Local service clubs have stepped up as critical lifeline during pandemic

Service clubs have stepped in to provide important lifeline during pandemic

in Community

By Nicholas A. Veronico

In today’s Covid pandemic age with virus-related job losses, food insecurity, and shrinking economic fortunes, many people want to help but are not sure how to go about it and how do it safely. Think service clubs. Groups such as the Lions, Kiwanis and Rotary clubs have taken on an increasing importance in the community as their members have stepped up and stepped in as a lifeline to people with varying needs.

San Carlos Lions Club members have managed to find plenty to do.

“We have about 30 ongoing projects a month just here in the San Carlos, Belmont, Redwood City area that we’re working on,” said club President Cori Carpenter. “They range from collecting used eyeglasses that are then refurbished and go to underprivileged adults and children in the United States and throughout the world, to helping with food insecurities in our town. We partner with the San Carlos Kiwanis Club and San Carlos Rotary Club to support the City of San Carlos’ Caring Cupboard program. The Lions Club donates funds to purchase food, helps pack the bags, and delivers groceries and lunches to homebound seniors as well as low-income families in San Carlos.”

This story was originally published in the October edition of Climate Magazine. Click here to read the full digital publication.

During the depths of the Covid lockdown, some Lions Club members didn’t feel secure picking up groceries and delivering them. So the group switched to a contactless delivery model for safety first.

Lions Working Concession at Stanford

Delivering Groceries

Caring Cupboard was initiated by the city primarily to support senior citizens in the area, but the program is now serving neighbors who may be experiencing trouble for the first time as well. The small town, neighborly effort can make them feel more comfortable about receiving help, according to Carpenter’s experience.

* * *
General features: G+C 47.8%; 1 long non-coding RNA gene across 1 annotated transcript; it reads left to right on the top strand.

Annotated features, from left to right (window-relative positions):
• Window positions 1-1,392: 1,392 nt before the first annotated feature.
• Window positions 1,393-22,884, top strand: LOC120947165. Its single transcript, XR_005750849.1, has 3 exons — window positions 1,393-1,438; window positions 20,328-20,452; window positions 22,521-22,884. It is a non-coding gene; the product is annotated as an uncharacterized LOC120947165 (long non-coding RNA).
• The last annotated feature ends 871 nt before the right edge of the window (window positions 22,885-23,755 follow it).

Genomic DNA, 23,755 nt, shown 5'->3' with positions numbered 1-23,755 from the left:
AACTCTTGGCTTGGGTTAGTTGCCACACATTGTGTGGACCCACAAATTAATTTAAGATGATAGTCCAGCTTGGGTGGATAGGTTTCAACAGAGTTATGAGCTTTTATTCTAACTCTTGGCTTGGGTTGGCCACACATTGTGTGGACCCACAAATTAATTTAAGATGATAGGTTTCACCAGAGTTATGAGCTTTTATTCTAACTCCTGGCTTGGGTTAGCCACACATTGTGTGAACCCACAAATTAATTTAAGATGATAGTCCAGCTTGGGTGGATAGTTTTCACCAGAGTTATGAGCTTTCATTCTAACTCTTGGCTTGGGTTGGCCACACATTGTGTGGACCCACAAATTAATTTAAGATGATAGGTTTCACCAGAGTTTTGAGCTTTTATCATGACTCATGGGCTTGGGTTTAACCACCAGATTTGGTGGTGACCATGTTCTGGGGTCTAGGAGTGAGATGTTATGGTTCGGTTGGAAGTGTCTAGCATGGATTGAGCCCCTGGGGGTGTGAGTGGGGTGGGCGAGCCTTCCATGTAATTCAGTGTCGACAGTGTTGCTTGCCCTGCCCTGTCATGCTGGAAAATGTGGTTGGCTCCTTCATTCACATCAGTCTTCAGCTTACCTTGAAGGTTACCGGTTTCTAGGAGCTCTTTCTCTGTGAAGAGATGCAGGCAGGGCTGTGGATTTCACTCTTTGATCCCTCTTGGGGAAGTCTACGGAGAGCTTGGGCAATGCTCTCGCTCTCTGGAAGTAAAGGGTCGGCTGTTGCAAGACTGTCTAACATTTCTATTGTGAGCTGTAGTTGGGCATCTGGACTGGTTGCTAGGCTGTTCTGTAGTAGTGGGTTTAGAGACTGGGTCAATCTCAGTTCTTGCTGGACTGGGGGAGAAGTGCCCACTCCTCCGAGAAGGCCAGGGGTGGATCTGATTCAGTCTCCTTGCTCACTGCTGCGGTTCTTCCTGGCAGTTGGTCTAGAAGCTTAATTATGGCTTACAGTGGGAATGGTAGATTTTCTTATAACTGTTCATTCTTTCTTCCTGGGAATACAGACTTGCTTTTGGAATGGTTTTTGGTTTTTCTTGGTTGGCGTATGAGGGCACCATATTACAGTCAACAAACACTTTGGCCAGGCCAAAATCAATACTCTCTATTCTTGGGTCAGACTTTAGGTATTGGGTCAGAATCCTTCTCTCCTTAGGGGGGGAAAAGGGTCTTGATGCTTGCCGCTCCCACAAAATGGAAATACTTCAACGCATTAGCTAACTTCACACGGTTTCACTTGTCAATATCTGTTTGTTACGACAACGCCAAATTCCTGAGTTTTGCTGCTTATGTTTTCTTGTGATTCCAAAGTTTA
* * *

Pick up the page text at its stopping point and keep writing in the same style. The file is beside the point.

“When Caring Cupboard offered its services to low-income families with food insecurities,” she added, “we went from 50 deliveries every other week to more than 100 per week.” The increase in requests for food assistance shows there is a great need within San Carlos and the surrounding communities.

Service club volunteers come from all walks of life and are often neighbors of the people they help. Carpenter says her club’s membership has actually grown during the Covid shutdowns because while they’re out volunteering, the Lions talk about the projects they’re doing and end up inadvertently recruiting new people to join their ranks. Club members range in age from 23 to 92.

“People have joined the Lions Club who wanted to do something during Covid, but weren’t sure where they fit in and how to get involved,” Carpenter said.

The club has had to be nimble in the face of Covid. With the first shutdown in March 2020, the Lions needed a project volunteers could do at home. “Our members started writing Easter holiday cards to seniors that were quarantined in care facilities to let them know that we’re thinking of them and that they are not alone,” said Carpenter. “We wrote Mother’s Day, Father’s Day, Thanksgiving, and holiday cards, and this is a continuing project we do.”